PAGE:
Image can be on and off work
A few weeks ago I was watching an episode of the Dallas Cowboys Cheerleaders; Making the Team 3 on CMT (Country Music Television).
“America’s Sweethearts” are probably the most recognized cheerleading squad in the world and as such, there are very high standards set for members.
The show gives viewers an intimate look at the audition process from the 1,000 women that show up at initial tryouts to the 45 who make it to boot camp. Applicants are based on athleticism, dance skills, football knowledge, personality and overall style.
During an episode the viewer is shown scenes from boot camp which can vary from the fitness challenge to learning routines. At the end of each episode you see some of the girls called into DCC Director Kelli Finglass’s office for a personal evaluation or dismissal.
On this particular episode a young lady was called into the office and dismissed from the squad. She wasn’t dismissed because of her dancing skills, or lack thereof, in fact she was quite talented. She was dismissed because there were photos posted on her MySpace page that could be viewed as racy and that is not the image the DCC wants to project.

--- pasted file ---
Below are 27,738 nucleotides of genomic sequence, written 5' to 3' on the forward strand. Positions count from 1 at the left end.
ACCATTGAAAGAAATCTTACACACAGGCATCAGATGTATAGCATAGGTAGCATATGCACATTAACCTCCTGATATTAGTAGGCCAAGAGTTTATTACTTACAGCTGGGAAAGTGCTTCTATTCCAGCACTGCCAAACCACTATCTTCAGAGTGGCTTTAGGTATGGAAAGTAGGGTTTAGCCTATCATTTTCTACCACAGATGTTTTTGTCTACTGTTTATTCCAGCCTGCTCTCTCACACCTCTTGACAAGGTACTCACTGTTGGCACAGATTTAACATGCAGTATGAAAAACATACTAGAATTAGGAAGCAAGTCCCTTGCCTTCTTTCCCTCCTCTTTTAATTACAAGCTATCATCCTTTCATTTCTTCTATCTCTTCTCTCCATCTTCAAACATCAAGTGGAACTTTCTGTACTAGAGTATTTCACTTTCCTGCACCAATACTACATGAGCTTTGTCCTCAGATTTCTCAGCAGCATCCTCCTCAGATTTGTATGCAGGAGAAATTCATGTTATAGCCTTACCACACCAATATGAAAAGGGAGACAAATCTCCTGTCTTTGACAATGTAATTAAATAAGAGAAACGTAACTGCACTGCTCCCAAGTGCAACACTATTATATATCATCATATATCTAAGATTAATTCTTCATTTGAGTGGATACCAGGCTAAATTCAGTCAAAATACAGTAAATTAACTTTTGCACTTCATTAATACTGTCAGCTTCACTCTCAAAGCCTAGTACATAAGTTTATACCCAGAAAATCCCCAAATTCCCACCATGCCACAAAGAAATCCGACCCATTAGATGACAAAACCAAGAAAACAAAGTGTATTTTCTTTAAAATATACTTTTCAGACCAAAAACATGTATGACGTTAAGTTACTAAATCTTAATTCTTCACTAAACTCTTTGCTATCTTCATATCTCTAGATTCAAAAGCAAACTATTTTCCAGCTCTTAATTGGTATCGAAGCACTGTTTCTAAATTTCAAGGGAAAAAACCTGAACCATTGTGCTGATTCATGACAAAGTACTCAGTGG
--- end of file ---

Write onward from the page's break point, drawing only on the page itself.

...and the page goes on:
That episode emphasized the point that, while it may seem unfair, once something is posted on the internet it is out there for the public.
Employers are looking more often at these social sites to see what potential, and current, employees have posted and may make staffing decisions based on what they see.
That DCC candidate was not the first person to lose an opportunity due to an internet posting. Katie Rees, Miss Nevada USA 2007, lost her crown after racy photos of her at a Florida nightclub ended up on the MySpace page of an escort service owner.
A sheriff’s deputy in Florida was fired because his profile had “disturbing details such as his job description and a picture of him in his uniform,” according to one news source. In addition, the deputy listed among his favorite things “drinking heavily and often.”
Teachers in Florida and Las Vegas have been fired after posting things their supervisors deemed “inappropriate.”
It just goes to show that while things posted online might seem harmless and fun, they can have a big effect on your future. Employers want to know the people they hire will represent their organization well, even when they are off the clock.
Heather Lifsey is a Senior Sports Writer for the Roanoke-Chowan News-Herald. She can be reached via email at firstname.lastname@example.org.